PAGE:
Is vasospasm requisite for posterior leukoencephalopathy in patients with primary thunderclap headaches?

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Abstract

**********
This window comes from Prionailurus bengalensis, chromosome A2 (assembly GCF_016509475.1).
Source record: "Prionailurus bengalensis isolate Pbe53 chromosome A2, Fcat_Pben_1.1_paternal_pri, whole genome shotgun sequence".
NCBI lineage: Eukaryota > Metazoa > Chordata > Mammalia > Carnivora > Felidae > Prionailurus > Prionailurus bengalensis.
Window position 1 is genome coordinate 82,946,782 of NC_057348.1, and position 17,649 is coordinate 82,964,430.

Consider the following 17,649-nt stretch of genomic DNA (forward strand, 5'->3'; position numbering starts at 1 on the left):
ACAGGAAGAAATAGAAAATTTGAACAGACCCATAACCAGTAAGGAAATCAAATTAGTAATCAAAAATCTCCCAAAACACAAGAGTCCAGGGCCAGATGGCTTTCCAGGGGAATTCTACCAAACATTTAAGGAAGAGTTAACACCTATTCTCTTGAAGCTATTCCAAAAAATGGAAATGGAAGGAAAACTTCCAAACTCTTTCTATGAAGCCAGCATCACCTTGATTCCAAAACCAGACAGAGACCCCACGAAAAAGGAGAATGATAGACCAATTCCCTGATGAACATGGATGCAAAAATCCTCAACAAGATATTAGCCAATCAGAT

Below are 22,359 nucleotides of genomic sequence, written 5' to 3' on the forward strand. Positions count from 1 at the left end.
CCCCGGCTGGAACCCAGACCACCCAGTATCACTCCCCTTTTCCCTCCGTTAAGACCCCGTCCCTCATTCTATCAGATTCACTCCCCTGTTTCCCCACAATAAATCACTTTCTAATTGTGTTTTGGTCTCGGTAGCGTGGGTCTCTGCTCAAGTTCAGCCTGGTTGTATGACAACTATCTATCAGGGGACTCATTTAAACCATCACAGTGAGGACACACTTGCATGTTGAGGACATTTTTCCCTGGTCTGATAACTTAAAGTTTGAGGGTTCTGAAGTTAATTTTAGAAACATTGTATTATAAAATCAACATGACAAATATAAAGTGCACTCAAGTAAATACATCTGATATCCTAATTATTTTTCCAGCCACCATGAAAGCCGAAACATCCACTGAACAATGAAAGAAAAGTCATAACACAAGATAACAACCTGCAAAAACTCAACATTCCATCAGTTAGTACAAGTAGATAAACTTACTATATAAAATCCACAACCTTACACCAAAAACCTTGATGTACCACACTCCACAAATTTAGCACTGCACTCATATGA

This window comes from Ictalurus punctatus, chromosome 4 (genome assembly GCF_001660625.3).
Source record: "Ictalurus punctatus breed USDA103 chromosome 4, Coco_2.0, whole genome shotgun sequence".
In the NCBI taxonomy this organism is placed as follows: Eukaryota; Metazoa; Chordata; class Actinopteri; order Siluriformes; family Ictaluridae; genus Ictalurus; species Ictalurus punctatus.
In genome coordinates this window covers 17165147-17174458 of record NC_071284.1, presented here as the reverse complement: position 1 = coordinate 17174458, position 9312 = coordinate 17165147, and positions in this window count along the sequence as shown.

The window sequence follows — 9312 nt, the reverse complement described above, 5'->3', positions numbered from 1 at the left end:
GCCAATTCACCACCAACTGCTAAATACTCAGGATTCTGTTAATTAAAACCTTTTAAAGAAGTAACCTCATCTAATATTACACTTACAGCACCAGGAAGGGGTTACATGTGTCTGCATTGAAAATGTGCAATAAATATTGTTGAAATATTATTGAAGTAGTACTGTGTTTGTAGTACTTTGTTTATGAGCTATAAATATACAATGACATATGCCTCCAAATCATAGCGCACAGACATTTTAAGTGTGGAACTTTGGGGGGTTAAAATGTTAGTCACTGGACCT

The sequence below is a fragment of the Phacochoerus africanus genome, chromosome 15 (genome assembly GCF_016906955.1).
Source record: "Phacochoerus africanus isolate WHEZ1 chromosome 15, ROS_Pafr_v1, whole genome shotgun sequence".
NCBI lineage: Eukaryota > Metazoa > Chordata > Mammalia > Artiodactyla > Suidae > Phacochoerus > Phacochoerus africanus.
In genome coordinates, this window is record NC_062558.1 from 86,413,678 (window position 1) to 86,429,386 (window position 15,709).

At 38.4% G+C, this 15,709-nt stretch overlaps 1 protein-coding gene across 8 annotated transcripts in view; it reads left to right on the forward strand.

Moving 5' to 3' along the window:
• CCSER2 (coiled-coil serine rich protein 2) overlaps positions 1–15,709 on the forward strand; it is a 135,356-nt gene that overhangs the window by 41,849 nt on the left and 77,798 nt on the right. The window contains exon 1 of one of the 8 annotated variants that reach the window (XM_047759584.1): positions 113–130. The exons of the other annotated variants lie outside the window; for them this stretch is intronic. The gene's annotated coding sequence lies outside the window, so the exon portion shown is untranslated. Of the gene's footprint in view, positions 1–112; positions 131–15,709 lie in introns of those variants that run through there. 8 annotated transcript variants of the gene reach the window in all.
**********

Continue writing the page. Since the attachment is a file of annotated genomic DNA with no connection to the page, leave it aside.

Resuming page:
Primary thunderclap headache (TCH) is sometimes associated with cerebral vasospasm. However, the role of vasospasm in relation to the development of reversible or irreversible posterior leukoencephalopathy among patients with primary TCH has never been fully addressed. This paper includes a report on a 51-year-old woman with primary TCH complicated with posterior leukoencephalopathy and a literature review of 16 further patients with the same illness. Their magnetic resonance or conventional angiographic findings were clearly described. Our review found that all these 17 patients showed evidence of cerebral vasospasm. Eleven (65%) of them developed permanent ischaemic infarctions, almost exclusively located at the watershed zones. We suggest that the presence of vasospasm might be requisite for posterior leukoencephalopathy as well as for permanent infarctions in these patients. Therefore, searching for any clue of vasospasm is mandatory in treatment of patients with primary TCH. Absence of an accompanying vasospasm might predict a good outcome.

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